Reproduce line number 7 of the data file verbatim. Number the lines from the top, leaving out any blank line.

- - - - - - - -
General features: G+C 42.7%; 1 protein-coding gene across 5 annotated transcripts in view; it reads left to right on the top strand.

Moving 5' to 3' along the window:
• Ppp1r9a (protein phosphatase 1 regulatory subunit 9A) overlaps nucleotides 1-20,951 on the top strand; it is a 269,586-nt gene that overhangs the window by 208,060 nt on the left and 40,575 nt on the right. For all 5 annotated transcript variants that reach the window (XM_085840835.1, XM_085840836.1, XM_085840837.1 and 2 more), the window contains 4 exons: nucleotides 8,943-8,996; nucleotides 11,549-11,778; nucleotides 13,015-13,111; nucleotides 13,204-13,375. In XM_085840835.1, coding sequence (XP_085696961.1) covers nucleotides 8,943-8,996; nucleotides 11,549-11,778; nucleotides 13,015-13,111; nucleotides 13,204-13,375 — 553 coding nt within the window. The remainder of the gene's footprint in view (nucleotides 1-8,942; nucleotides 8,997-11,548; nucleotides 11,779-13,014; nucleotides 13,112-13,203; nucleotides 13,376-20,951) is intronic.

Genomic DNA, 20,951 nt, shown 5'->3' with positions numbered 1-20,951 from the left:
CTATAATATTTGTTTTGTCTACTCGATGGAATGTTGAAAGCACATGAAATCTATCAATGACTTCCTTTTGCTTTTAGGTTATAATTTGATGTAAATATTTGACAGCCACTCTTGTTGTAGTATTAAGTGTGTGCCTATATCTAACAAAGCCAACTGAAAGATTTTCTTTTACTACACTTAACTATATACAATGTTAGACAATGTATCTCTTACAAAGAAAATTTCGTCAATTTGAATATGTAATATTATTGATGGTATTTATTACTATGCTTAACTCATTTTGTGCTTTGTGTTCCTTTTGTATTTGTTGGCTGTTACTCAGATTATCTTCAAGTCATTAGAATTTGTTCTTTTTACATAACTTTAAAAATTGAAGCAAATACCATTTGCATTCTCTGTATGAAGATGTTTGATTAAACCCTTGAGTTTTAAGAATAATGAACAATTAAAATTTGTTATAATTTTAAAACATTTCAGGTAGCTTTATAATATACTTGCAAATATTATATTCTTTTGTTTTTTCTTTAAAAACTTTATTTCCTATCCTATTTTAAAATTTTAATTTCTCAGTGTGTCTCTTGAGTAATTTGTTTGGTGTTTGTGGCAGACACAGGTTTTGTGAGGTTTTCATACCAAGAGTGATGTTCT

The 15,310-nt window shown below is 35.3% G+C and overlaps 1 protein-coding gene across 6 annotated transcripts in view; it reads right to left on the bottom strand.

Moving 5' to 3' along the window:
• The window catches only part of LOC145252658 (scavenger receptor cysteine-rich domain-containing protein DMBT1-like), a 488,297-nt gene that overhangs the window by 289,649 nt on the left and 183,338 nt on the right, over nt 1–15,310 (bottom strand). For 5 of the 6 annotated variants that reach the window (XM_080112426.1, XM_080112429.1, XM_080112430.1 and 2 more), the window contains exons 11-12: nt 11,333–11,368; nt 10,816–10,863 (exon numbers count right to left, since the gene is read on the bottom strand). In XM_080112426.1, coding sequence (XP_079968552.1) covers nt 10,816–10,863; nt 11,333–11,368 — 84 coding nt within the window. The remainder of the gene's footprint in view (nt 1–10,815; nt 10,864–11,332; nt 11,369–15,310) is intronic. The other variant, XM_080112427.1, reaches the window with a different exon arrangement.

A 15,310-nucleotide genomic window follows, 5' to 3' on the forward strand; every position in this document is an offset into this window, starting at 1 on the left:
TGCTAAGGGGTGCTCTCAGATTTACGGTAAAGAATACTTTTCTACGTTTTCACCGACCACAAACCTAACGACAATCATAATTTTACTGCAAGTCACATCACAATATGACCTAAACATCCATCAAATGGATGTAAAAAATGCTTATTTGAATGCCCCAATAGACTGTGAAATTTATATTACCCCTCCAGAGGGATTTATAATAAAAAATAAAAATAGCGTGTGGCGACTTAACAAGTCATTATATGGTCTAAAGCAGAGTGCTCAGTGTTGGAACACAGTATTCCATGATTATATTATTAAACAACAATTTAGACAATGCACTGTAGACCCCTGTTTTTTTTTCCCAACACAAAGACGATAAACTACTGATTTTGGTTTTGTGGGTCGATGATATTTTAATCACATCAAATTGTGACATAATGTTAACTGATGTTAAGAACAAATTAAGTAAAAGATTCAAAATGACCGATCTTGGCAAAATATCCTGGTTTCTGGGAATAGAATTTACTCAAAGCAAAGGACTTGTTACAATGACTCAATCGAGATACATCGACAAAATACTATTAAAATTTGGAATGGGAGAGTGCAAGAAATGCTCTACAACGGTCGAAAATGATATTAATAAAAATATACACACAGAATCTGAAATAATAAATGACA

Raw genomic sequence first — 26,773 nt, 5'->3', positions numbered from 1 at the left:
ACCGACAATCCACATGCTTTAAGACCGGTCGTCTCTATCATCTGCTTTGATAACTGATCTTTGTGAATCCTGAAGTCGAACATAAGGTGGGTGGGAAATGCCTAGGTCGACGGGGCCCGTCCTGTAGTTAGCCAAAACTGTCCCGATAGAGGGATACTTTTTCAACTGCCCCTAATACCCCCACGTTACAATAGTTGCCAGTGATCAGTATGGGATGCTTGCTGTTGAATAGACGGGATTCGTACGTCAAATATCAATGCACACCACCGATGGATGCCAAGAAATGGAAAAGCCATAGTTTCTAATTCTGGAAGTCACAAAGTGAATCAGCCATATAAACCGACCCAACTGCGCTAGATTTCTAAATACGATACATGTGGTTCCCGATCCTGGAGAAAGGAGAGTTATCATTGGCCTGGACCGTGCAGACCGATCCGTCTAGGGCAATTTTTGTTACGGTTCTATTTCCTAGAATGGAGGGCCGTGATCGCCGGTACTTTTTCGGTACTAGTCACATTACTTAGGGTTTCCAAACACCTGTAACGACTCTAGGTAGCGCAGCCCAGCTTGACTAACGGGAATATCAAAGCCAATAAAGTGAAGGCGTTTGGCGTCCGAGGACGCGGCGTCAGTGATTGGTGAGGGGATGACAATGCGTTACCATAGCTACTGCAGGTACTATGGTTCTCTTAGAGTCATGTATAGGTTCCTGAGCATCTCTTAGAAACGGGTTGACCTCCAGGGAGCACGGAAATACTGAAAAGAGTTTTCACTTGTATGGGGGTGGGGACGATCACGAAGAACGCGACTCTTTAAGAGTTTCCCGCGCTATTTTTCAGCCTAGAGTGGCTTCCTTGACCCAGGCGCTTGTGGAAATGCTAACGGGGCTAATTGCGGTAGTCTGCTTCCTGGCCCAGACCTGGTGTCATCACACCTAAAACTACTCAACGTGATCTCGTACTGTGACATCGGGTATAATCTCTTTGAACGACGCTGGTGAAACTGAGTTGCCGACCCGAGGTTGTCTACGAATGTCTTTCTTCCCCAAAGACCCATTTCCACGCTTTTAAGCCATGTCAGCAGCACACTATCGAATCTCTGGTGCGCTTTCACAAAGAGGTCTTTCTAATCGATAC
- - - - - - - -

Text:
Moving 5' to 3' along the window: